The reckless salary increases, fuel price reduction and tax reductions on certain imported food items given in 2015 to win the Parliamentary election of that year led to a sudden increase in government expenditure, and resulted in increased imports of fuel, motor vehicles etc. This led to widening trade and fiscal deficits and heavy borrowing to meet the shortfall. My government was very careful in taking foreign currency commercial loans because even a slight increase in the exchange rate results in the debt burden going up due to the exchange rate difference. For example, my government issued Sri Lanka Development Bonds only twice a year and that too for amounts that averaged less than USD 350 million per year.
The volume of foreign currency loans taken has to be carefully controlled to ensure that the economy is not overwhelmed by repayment commitments. However the present government has been completely reckless in its foreign commercial borrowings. From January 2015 to date, the total volume of foreign currency loans taken by the present government amounts to an unbelievable 20.7 billion USD, the breakdown of which is as follows – USD 8.2 billion through the issue of Sri Lanka Development Bonds from January 2015 to date, USD 6.1 billion through sovereign bonds issued in 2015, 2017 and 2018, USD 2.2 billion through currency swap arrangements with India in 2015 and 2016, USD 2.7 billion through syndicated loans arranged through international banks in 2016, 2017 and 2018 and USD 1.5 billion from the IMF Extended Fund Facility in 2016.
So we now see the economy barreling downhill with the foreign debt burden contributing to the depreciation of the Rupee and that depreciation in turn ratcheting up the debt burden further. In the meantime, the rapid depreciation of the Rupee is depriving us of the benefit of declining international prices of commodities. Fuel prices were increased thrice this year. Petrol is now Rs. 149 and diesel Rs. 123 per litre in a situation where crude oil is available at less than USD 80 per barrel which is very low compared to the average of USD 109 per barrel that prevailed during the last four years of my government. In 2008, when Sri Lanka was buying crude oil at the much higher rate of USD 97 a barrel, we sold petrol at Rs. 120 and diesel at Rs 70 per litre. The present mismatch between the low price of crude oil and the high retail prices of fuel in Sri Lanka is due largely to the depreciation of the Rupee and the government tax on fuel. The reason why the government is keeping the fuel pricing formula a closely guarded secret is because it will reveal to the public both the incompetence of the government as well as the taxes they are charging on fuel.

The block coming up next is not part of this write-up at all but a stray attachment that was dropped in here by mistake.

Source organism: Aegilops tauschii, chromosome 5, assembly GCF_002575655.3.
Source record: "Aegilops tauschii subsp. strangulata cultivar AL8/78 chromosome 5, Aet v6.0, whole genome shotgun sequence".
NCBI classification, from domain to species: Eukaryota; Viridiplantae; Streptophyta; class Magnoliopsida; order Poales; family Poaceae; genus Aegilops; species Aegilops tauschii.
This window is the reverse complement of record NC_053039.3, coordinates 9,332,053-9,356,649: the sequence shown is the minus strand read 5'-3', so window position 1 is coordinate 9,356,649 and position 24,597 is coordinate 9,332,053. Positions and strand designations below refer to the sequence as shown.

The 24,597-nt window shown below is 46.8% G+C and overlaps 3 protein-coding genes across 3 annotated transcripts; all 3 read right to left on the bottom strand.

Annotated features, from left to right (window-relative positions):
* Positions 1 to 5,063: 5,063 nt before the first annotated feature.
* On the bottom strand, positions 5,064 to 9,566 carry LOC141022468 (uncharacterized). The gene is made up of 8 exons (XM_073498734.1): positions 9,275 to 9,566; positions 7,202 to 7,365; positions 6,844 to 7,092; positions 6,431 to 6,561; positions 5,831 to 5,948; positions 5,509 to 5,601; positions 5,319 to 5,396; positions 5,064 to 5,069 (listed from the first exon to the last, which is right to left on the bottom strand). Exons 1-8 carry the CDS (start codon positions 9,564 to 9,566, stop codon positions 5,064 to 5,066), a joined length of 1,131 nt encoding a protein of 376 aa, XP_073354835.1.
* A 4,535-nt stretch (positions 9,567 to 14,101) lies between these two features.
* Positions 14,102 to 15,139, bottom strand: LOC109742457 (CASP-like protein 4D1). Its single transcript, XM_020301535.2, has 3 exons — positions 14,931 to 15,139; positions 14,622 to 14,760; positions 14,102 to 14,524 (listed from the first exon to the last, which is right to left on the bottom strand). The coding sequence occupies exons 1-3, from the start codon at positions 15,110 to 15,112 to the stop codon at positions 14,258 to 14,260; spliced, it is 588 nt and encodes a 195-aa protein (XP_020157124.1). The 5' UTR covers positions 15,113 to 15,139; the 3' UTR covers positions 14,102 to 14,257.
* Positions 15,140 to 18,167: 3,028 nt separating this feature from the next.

The government has been trying to downplay the depreciation of the Sri Lankan Rupee by claiming that the Indian Rupee has depreciated even more. The Indian economy however is growing at nearly twice that of Sri Lanka and they are better able to weather the shocks. We are paying a heavy price for shifting from an emerging production economy under my government to a trading economy under UNP policies. What we are faced with now is slow growth below 4%, increasing inflation, increasing imports even of items that can easily be produced locally, huge repayments of short and medium term foreign commercial consumption loans taken by this government and a Rupee that is depreciating by the day. The emerging economic crisis is the outcome of the ill-conceived economic policies of this government and the lack of a home grown economic management strategy.
Former President of Sri Lanka